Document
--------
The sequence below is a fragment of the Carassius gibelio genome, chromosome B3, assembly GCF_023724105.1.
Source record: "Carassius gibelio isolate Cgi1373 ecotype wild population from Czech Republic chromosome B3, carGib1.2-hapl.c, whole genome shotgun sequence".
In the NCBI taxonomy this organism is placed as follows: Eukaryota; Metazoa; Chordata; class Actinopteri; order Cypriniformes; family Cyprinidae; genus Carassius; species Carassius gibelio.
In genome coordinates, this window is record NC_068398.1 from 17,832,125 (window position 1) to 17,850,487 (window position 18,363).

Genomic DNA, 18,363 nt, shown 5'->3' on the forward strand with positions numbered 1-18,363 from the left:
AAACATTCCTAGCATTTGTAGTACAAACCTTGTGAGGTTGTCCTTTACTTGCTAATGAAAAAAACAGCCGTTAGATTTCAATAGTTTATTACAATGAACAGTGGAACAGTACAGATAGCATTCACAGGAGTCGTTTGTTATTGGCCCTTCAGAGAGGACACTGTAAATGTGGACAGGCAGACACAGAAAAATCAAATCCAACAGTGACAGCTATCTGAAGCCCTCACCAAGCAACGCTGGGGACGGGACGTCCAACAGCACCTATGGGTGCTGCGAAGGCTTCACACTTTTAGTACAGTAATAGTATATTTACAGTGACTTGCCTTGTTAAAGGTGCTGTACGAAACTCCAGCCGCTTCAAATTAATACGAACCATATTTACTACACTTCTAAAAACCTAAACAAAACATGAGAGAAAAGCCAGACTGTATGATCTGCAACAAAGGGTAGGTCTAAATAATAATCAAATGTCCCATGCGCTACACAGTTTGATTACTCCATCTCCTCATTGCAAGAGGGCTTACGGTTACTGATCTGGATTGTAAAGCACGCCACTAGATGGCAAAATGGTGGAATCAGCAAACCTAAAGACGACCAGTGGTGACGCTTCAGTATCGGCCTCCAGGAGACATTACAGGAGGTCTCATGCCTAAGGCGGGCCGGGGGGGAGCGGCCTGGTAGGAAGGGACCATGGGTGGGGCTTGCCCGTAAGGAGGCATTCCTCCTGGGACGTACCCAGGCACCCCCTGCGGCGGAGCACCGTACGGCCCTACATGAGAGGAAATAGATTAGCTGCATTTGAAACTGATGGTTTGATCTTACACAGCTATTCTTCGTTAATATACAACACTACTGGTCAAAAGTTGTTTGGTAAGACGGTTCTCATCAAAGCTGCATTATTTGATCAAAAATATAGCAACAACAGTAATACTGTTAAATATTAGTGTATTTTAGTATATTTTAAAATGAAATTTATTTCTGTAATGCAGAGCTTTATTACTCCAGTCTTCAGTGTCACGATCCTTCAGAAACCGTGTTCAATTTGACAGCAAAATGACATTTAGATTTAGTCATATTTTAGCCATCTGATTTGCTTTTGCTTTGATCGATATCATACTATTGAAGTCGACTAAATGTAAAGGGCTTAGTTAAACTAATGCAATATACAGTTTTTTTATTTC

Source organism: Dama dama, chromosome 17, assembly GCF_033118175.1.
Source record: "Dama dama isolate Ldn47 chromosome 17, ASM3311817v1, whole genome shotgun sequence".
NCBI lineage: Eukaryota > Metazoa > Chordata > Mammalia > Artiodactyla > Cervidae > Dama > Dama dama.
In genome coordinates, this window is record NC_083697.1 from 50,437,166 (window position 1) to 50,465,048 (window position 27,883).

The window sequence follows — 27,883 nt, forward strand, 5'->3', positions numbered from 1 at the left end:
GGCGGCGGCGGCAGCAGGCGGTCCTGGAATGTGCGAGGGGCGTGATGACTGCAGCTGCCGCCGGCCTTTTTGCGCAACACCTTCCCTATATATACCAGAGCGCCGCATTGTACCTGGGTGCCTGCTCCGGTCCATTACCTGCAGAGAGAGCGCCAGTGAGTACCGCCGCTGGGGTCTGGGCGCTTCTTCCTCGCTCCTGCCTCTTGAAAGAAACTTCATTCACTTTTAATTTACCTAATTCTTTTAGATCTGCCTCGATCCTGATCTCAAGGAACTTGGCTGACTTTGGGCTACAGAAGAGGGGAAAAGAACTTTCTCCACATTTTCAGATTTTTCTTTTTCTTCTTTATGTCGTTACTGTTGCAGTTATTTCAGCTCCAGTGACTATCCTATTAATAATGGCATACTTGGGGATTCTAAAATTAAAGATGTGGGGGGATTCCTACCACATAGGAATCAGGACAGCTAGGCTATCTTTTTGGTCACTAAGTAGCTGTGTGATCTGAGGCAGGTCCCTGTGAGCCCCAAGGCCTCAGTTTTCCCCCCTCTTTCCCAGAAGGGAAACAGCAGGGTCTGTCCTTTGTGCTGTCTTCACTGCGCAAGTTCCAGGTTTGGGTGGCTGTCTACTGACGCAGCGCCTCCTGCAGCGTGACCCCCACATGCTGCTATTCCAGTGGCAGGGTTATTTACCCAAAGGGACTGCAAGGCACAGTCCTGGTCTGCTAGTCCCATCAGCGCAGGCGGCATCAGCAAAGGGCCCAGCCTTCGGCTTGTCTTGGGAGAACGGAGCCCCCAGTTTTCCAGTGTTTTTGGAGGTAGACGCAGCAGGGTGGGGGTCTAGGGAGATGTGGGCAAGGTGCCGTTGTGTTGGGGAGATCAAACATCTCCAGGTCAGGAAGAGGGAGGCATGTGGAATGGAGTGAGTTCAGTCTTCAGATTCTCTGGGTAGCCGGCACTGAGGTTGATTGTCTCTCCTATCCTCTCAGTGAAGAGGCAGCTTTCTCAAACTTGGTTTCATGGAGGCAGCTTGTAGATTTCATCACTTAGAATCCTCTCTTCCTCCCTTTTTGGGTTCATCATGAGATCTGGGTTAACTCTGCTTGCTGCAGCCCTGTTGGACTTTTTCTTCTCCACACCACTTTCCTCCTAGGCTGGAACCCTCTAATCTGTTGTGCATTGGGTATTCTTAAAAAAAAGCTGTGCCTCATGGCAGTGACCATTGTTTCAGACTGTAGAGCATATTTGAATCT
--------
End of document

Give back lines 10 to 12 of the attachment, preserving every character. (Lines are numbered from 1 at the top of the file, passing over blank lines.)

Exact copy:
In genome coordinates, this window is record NC_083697.1 from 50,437,166 (window position 1) to 50,465,048 (window position 27,883).

The window sequence follows — 27,883 nt, forward strand, 5'->3', positions numbered from 1 at the left end:
GGCGGCGGCGGCAGCAGGCGGTCCTGGAATGTGCGAGGGGCGTGATGACTGCAGCTGCCGCCGGCCTTTTTGCGCAACACCTTCCCTATATATACCAGAGCGCCGCATTGTACCTGGGTGCCTGCTCCGGTCCATTACCTGCAGAGAGAGCGCCAGTGAGTACCGCCGCTGGGGTCTGGGCGCTTCTTCCTCGCTCCTGCCTCTTGAAAGAAACTTCATTCACTTTTAATTTACCTAATTCTTTTAGATCTGCCTCGATCCTGATCTCAAGGAACTTGGCTGACTTTGGGCTACAGAAGAGGGGAAAAGAACTTTCTCCACATTTTCAGATTTTTCTTTTTCTTCTTTATGTCGTTACTGTTGCAGTTATTTCAGCTCCAGTGACTATCCTATTAATAATGGCATACTTGGGGATTCTAAAATTAAAGATGTGGGGGGATTCCTACCACATAGGAATCAGGACAGCTAGGCTATCTTTTTGGTCACTAAGTAGCTGTGTGATCTGAGGCAGGTCCCTGTGAGCCCCAAGGCCTCAGTTTTCCCCCCTCTTTCCCAGAAGGGAAACAGCAGGGTCTGTCCTTTGTGCTGTCTTCACTGCGCAAGTTCCAGGTTTGGGTGGCTGTCTACTGACGCAGCGCCTCCTGCAGCGTGACCCCCACATGCTGCTATTCCAGTGGCAGGGTTATTTACCCAAAGGGACTGCAAGGCACAGTCCTGGTCTGCTAGTCCCATCAGCGCAGGCGGCATCAGCAAAGGGCCCAGCCTTCGGCTTGTCTTGGGAGAACGGAGCCCCCAGTTTTCCAGTGTTTTTGGAGGTAGACGCAGCAGGGTGGGGGTCTAGGGAGATGTGGGCAAGGTGCCGTTGTGTTGGGGAGATCAAACATCTCCAGGTCAGGAAGAGGGAGGCATGTGGAATGGAGTGAGTTCAGTCTTCAGATTCTCTGGGTAGCCGGCACTGAGGTTGATTGTCTCTCCTATCCTCTCAGTGAAGAGGCAGCTTTCTCAAACTTGGTTTCATGGAGGCAGCTTGTAGATTTCATCACTTAGAATCCTCTCTTCCTCCCTTTTTGGGTTCATCATGAGATCTGGGTTAACTCTGCTTGCTGCAGCCCTGTTGGACTTTTTCTTCTCCACACCACTTTCCTCCTAGGCTGGAACCCTCTAATCTGTTGTGCATTGGGTATTCTTAAAAAAAAGCTGTGCCTCATGGCAGTGACCATTGTTTCAGACTGTAGAGCATATTTGAATCT